Teaching An Old Dog New Tricks – Hands-on Photo-Essay of The New Frederique Constant Slimline Monolithic
Editor’s note: This is a rather different approach to watch reviews for us. Instead of our usual hands-on, we are instead going for a photo-essay storyboard layout. For our standard in-depth deep dives, please head to our dedicated review section here. Today’s watch was photographed with the grateful assistance of Linda & Co Designer Jewellers.
Act 1. Scene 1. The Desire
You walk into a store wearing a traditional watch, looking for your next mechanical timepiece. The usual dressy kind: Roman numerals, perhaps a gold case, decent dress watch size of 36-40mm, clean layout, perhaps a guilloche pattern, some classic Breguet elements, and something contemporary in the way it works. A weekend proof power-reserve would be nice too.
You want a timeless watch, but don’t want the same old technology behind mechanical watches, one that still uses the more than three centuries old spring balance escapement innovation developed by Christiaan Huygens in the form of a traditional balance wheel, balance spring, escape wheel, and pallet. A thoroughly modern piece is what you crave, but one that doesn’t scream ‘different’. And doesn’t cost a fortune.
Act 1. Scene 2. The Discovery
In the display shelf of a brand now synonymous with the concept of “affordable luxury” sits a dress watch that catches the eye.
At first glance, it’s a lot like other watches from that brand. There is an aperture that shows part of the movement.
In fact, this brand has an entire collection called Highlife Heart Beat centred around this concept.
But unlike the usual 12’o clock open heart display, this one features an aperture at 6’o clock. Wait. Is it a tourbillon? Hope not, because that’s nothing revolutionary.
But then you hold it in your hands. And wind it.
When wound, this aperture reveals a world first: housed inside it is an alien-like silicon oscillator that beats at the astonishing frequency of 40Hz.
This monolithic silicon oscillator is unlike a traditional spring balance escapement, as this new oscillator made of monocrystalline silicon needs no lubrication, is resilient to oscillations in temperature, less sensitive to gravity, generates lower friction and wear on the parts, and is completely insensitive to magnetic fields.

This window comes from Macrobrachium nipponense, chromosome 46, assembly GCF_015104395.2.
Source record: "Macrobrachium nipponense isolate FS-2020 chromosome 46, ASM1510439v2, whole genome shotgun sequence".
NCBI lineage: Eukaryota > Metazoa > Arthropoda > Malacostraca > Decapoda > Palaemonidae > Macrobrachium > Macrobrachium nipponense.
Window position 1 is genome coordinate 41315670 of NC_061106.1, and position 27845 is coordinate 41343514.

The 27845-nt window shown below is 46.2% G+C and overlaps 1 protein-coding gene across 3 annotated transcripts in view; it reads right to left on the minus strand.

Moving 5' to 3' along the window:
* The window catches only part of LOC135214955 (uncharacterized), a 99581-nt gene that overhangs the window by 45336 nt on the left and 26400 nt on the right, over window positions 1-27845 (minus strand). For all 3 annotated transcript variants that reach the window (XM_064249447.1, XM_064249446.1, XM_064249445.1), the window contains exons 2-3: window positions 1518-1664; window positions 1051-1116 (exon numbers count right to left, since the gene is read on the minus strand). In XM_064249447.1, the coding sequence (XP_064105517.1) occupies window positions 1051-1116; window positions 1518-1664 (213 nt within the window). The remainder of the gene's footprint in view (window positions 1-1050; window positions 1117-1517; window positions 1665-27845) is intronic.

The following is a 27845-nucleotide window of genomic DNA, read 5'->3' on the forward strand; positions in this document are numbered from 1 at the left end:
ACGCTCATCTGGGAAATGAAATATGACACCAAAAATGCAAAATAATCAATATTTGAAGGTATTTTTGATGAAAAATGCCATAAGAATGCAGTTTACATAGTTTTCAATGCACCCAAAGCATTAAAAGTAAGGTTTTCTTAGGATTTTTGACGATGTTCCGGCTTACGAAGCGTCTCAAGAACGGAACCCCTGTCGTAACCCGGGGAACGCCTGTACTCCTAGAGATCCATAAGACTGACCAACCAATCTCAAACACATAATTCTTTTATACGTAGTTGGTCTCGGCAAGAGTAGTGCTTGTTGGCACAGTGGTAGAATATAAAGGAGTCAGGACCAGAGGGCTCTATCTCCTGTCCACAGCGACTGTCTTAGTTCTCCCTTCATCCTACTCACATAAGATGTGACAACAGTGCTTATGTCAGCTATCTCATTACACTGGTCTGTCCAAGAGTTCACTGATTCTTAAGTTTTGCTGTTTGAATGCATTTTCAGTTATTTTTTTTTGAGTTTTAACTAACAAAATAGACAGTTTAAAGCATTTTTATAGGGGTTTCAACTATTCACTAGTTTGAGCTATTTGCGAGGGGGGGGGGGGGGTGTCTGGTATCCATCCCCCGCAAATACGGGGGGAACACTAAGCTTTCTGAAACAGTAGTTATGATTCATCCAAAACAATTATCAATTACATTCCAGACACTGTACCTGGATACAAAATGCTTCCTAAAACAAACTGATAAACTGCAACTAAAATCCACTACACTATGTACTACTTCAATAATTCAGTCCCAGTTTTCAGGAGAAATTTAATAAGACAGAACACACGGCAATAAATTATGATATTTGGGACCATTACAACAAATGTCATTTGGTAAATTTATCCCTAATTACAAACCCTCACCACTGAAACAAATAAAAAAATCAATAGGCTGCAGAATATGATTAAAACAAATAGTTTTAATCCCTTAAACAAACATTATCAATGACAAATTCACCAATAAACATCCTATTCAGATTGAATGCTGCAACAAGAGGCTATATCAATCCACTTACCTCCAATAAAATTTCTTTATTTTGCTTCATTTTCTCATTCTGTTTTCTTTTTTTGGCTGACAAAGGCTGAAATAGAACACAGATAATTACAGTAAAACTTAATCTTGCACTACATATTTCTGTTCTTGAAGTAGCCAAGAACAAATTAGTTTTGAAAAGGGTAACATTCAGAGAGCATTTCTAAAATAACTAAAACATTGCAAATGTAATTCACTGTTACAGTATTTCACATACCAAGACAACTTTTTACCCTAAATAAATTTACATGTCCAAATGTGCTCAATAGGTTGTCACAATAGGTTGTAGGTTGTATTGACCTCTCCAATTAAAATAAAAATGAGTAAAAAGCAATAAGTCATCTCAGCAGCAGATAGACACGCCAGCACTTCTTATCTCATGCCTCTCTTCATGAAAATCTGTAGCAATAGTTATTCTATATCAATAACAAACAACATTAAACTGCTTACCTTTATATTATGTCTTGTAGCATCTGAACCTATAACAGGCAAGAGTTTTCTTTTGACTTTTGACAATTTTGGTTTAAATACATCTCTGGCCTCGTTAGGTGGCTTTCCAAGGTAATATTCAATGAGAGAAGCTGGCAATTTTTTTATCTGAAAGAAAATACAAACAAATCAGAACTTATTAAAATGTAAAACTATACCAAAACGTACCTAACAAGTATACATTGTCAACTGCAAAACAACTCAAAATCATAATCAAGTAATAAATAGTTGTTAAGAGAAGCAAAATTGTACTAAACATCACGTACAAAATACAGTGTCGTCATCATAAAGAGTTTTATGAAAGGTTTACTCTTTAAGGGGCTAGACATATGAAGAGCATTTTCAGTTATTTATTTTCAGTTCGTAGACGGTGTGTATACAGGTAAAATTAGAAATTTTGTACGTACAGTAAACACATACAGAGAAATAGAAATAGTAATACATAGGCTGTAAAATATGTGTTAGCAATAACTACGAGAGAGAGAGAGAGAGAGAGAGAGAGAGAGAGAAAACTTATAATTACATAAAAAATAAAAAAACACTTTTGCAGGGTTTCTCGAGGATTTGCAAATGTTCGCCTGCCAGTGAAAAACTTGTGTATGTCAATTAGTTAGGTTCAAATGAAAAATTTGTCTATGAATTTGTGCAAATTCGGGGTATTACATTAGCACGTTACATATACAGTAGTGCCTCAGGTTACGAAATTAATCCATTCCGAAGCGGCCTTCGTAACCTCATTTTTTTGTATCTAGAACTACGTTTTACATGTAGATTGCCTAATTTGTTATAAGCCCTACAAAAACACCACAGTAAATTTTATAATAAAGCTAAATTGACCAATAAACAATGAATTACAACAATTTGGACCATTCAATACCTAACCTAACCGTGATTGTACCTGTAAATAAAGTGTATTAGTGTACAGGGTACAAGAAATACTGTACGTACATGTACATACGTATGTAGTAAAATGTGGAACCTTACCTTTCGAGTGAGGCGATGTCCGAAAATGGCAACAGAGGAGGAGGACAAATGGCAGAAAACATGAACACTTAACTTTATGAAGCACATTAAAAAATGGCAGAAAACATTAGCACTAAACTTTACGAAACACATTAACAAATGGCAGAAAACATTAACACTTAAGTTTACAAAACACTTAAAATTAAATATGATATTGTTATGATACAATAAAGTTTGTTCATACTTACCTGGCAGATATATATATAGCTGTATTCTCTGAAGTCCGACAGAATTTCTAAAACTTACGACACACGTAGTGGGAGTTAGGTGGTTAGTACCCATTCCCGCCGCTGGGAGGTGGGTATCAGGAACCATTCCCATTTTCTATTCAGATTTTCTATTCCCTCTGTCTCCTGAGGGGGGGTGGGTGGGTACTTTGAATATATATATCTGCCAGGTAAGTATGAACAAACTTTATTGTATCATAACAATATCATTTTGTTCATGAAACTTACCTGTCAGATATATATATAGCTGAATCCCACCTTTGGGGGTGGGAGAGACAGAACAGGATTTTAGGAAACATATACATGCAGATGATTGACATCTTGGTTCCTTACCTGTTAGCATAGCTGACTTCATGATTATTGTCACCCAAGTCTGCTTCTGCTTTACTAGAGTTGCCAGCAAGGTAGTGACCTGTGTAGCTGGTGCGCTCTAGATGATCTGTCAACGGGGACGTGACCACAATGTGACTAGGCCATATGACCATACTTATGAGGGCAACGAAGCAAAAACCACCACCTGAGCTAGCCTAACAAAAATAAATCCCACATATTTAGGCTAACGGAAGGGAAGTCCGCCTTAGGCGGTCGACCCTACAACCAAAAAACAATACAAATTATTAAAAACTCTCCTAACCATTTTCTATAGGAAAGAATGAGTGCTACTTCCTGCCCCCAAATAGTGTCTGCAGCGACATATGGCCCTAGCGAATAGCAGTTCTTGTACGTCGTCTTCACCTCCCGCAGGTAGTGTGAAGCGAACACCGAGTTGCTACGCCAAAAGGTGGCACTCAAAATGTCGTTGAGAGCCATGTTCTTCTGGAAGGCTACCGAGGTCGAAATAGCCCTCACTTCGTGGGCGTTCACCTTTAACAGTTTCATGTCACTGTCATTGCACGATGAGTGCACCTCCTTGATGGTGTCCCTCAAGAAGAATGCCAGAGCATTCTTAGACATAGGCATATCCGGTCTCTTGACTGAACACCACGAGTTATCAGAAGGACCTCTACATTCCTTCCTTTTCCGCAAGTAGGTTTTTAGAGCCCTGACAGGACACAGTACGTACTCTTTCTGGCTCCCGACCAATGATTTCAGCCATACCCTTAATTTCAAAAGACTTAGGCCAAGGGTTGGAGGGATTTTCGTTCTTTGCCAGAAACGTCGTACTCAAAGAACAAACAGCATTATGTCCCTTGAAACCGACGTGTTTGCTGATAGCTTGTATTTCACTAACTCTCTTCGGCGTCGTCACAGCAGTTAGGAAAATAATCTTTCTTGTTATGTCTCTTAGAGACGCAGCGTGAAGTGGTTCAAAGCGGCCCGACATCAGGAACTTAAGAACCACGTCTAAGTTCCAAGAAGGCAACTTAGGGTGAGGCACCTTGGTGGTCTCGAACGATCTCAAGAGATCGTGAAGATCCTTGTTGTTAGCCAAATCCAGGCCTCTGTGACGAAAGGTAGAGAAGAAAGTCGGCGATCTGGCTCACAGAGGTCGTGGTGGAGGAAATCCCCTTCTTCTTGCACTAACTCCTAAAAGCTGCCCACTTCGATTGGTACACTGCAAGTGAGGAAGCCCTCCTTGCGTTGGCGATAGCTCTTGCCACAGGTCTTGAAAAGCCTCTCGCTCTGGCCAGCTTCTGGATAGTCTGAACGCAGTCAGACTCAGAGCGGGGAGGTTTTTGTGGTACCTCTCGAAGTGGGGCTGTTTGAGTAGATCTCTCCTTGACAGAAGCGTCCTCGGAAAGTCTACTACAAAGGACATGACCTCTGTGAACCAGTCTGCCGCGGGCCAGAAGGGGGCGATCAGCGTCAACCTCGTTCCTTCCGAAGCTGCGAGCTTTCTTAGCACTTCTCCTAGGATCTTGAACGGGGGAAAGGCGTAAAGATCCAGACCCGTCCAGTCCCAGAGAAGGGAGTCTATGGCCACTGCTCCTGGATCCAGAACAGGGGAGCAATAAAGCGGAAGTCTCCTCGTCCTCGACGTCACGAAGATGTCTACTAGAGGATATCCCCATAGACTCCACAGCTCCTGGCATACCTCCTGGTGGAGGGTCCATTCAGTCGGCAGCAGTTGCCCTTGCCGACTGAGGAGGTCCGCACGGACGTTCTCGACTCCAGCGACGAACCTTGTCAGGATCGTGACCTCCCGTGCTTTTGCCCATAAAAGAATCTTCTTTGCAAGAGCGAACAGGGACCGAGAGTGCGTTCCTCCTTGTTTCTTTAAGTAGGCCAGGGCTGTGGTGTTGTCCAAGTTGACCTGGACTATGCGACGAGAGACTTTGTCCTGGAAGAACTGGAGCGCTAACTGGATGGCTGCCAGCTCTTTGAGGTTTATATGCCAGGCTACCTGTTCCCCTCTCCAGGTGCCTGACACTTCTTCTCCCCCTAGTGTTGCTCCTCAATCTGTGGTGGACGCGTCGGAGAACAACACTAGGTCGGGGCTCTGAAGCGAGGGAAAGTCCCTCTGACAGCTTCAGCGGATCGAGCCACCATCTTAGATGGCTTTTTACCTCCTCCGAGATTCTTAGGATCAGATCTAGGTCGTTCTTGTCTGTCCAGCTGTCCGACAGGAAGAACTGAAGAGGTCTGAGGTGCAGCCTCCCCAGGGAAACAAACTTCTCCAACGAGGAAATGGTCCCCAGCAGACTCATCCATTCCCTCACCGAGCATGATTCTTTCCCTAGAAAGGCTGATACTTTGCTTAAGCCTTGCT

The marriage of old and new has never looked so seamless. Welcome to the brave new world of the Frederique Constant Slimline Monolithic Manufacture.
Act 2. Scene 1. The Reveal
So what is it? Announced recently on March 26, 2021 — with the Australian expected delivery to be from August — presenting the new Frederique Constant Slimline Monolithic Manufacture ref. FC-810MC3S9 in 18k polished rose gold. It retails for 25’500 AUD and is limited to 81-pieces.
There are two other versions available as well: ref. FC-810MC3S6 is an 810-piece LE retailing for 7’895 AUD and features a white dial and stainless steel case; the ref. FC-810MCN3S6 is also an 810-piece LE retailing for a slightly lower 7’695 AUD and features a blue dial and stainless steel case.
Act 2. Scene 2. The Heart
And how does it work?
The 9.8mm diameter x 0.3mm ultra-thin silicon monolithic oscillator replaces 26 components of a standard assortment with a single component fitted with two regulation weights that will allow other watchmakers to also fine-tune the frequency and regulate the flexure oscillator. This revolutionary design combines 40Hz frequency with a low amplitude of 6° versus that of ~300° of a regular balance wheel.
It has been designed in partnership with Flexous, an independent innovative horology-oriented technology branch of YES!Delft specialising in compliant or flexible mechanisms.
I could give you yet another rehash of the press release like other review sites, but it’s been done to death. Monochrome Watches in partnership with Frederique Constant originally had an excellent video explaining how the new tech works, and you can check it out below.
Act 3. Scene 1. The Need for Speed
Does the concept sound familiar? Yes. It was first used by Zenith back in 2017 when they launched their 10-piece prototype high-frequency watches, the Zenith Defy Lab.
These beat at the frequency of 15Hz, and were encased inside a way larger 44mm diameter case. They were also all spoken for even before the media got a chance at promoting these. They were also not under the 10k AUD. And unlike the new FC offering, they were also not traditional looking timepieces.